What is missing is the way out. A deeper understanding than just the words that we are more than our cancer. We are fully alive and with Viktor Frankl's conviction, we can still define ourselves in our struggles. Mr Jennings acknowledge we have a choice, but does he clearly see that act of choosing for the light saber it is?

We never ever lose that freedom to decide how we react, even when we have lost all hope. Does Mr. Jennings really know that ultimate strength he has? For his sake, I sure hope so.

Stay strong. Thanks for sharing this. I will likely use it in a post.

Me? I am still swinging for the fences, so that I won't ever need to worry about all this stuff.

Your foul weather friend


Labels: , ,


Anonymous Anonymous said...

Feeling raw already and this article was just what I needed to be fully cooked. "Dad's numbers have gone down" this is what I hear from my Mom lips in slow motion the minute Dad walks out of the room. No more appetite for me, lump in throat, twisted gut..i am done, want to run from the sadness that has been hiding like a grim Lord or the Rings character.
I have had a year off from the worry. He has been in remission for a year. I have been as creative as a 6 year old but with 40 years of know how.
Numbers down is not awful news but it's the fear in her eyes that drowns me. I can handle my Fathers death, I can survive the misery of people bugging me, trying to ram rod me with Christian love.
Can I remain a float in my always cheery Mom's tsunami?
Today I think maybe, but it's going to take a huge pre-social purge on my part.
A 46 year marriage , the only man she ever kissed. I am just not sure how she will survive more health drama...it's changing her.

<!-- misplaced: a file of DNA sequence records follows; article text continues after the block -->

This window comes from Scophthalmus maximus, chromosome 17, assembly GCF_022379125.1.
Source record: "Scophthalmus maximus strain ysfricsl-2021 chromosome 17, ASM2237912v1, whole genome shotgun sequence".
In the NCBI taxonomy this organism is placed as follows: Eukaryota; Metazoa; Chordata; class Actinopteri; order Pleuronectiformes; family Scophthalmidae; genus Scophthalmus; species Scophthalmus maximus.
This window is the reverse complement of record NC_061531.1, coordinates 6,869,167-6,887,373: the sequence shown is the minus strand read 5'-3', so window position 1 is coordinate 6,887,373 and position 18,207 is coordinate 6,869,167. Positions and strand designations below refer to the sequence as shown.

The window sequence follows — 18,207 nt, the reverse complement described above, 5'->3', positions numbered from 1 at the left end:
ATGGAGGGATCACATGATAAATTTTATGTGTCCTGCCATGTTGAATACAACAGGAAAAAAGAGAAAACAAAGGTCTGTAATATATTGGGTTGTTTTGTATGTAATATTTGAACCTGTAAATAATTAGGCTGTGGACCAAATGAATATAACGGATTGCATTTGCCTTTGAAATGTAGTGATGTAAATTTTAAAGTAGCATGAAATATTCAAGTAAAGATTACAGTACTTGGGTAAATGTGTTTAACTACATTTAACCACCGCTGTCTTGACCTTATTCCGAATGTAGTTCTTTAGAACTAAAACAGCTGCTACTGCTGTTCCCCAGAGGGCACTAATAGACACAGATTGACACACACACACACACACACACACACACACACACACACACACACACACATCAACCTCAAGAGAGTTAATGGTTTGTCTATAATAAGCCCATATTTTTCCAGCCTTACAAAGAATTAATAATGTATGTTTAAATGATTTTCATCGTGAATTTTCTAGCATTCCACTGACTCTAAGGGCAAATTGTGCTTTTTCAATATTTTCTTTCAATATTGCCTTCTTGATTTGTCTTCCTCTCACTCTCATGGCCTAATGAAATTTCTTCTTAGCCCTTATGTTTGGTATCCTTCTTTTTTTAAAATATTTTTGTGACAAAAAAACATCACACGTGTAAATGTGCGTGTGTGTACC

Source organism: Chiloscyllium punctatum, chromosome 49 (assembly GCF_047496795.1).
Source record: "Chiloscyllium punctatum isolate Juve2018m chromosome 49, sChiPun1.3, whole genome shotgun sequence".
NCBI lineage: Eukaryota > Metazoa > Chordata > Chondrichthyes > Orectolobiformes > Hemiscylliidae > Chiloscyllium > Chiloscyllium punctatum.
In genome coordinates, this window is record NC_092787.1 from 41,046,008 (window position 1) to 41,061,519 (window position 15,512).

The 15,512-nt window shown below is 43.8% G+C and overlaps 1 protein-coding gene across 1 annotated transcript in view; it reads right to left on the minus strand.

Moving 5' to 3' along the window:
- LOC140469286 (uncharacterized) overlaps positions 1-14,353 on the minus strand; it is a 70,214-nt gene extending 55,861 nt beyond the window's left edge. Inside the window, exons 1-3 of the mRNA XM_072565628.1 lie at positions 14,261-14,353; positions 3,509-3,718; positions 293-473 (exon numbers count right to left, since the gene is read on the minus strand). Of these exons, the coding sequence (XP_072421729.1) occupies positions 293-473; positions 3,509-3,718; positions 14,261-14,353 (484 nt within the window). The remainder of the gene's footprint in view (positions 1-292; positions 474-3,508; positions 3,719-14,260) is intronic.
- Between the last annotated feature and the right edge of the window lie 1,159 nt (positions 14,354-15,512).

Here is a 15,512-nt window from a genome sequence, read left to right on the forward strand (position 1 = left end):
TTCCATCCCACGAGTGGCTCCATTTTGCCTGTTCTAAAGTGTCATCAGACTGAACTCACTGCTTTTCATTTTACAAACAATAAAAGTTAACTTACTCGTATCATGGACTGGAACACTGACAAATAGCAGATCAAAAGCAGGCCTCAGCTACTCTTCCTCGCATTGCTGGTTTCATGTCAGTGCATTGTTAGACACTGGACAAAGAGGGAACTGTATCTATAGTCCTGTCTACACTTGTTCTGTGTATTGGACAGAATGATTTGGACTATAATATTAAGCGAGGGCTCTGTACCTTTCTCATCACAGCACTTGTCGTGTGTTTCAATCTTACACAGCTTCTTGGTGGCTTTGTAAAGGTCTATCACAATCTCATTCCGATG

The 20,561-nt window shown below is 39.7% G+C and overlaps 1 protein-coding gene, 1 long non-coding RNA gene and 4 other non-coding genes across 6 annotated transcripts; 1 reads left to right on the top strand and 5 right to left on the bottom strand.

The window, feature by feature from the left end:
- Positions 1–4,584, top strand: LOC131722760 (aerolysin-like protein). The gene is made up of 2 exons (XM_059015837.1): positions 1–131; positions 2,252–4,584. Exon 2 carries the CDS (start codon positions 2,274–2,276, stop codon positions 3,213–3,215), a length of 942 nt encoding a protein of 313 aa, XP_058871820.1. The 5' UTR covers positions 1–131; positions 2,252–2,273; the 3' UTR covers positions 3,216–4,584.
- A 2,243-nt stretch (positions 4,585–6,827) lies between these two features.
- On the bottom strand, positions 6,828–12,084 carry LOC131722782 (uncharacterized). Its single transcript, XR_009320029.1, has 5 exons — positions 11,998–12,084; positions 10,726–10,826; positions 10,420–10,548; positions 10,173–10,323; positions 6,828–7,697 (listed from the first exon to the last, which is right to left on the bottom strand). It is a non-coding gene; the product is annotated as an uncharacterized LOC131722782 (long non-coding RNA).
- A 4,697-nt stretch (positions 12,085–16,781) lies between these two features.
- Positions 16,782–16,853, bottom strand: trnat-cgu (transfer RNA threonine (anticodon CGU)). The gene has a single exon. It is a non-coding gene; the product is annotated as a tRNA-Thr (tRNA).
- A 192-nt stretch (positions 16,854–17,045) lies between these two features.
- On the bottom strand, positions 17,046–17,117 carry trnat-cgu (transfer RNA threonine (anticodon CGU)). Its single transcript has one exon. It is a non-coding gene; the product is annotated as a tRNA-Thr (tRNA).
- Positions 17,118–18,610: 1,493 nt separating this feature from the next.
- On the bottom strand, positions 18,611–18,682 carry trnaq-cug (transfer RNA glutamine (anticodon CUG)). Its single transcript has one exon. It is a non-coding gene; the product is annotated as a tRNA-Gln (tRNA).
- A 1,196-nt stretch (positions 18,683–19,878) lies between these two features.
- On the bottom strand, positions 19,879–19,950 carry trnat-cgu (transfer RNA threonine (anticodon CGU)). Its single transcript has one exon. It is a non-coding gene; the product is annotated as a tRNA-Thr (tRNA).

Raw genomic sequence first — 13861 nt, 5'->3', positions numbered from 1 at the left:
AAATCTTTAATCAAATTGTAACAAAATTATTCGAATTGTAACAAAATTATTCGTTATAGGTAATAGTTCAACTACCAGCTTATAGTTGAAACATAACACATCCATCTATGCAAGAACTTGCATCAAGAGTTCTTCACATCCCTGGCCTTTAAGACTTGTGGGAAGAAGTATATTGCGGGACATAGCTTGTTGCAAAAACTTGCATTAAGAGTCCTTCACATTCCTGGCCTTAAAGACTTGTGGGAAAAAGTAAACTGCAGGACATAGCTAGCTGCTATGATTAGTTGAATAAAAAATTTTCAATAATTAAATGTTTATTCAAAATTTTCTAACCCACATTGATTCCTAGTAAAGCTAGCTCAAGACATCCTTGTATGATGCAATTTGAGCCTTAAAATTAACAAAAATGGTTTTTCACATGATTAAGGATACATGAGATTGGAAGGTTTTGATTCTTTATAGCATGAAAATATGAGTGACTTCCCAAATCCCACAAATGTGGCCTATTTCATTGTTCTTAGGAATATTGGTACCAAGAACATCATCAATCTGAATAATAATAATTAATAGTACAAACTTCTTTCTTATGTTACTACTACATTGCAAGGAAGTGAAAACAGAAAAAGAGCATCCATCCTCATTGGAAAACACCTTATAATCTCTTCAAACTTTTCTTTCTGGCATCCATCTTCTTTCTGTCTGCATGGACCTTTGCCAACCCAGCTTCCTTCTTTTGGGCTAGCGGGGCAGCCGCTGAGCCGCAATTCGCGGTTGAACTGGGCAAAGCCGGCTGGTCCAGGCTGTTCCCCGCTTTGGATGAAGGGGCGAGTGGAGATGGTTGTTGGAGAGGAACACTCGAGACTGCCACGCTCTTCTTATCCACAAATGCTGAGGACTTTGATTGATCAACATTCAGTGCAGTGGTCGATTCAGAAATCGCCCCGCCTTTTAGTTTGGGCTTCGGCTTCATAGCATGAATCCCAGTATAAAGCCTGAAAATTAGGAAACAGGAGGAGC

Tuesday it's marrow tapping time so I will have to wait, she will have to wait.
I will have to go on like it's all OK until it's not... on the outside.
good thing I have a puppy and a new bike.
Love X1000

June 16, 2010 at 9:49 AM  
Anonymous Anonymous said...

Thanks for posting this my friend!

June 16, 2010 at 4:14 PM  
Anonymous Anonymous said...

Cancer strikes those with immune system deficiencies, IMO. Certainly we see that in CLL; secondary cancers are much more likely with an impaired immune system.

I, too, dislike the idiotic notion that not being vegan causes cancer, or that I'm not positive enough or something. And CLL has few if any strong links to lifestyle or external factors.

I suppose the one thing having CLL for 11 1/2 years is that we are all dying. I kept telling myself that I shouldn't do this or that, because I probably wouldn't be able to finish the project, or I would be too sick to get to the end of the semester. But, that means turning your back on many things.

We are all dying. The only thing that any of us can do is to muddle on, and make the best of what time we have left. And to make our life count.

June 26, 2010 at 8:07 AM  

Post a Comment

Subscribe to Post Comments [Atom]

<< Home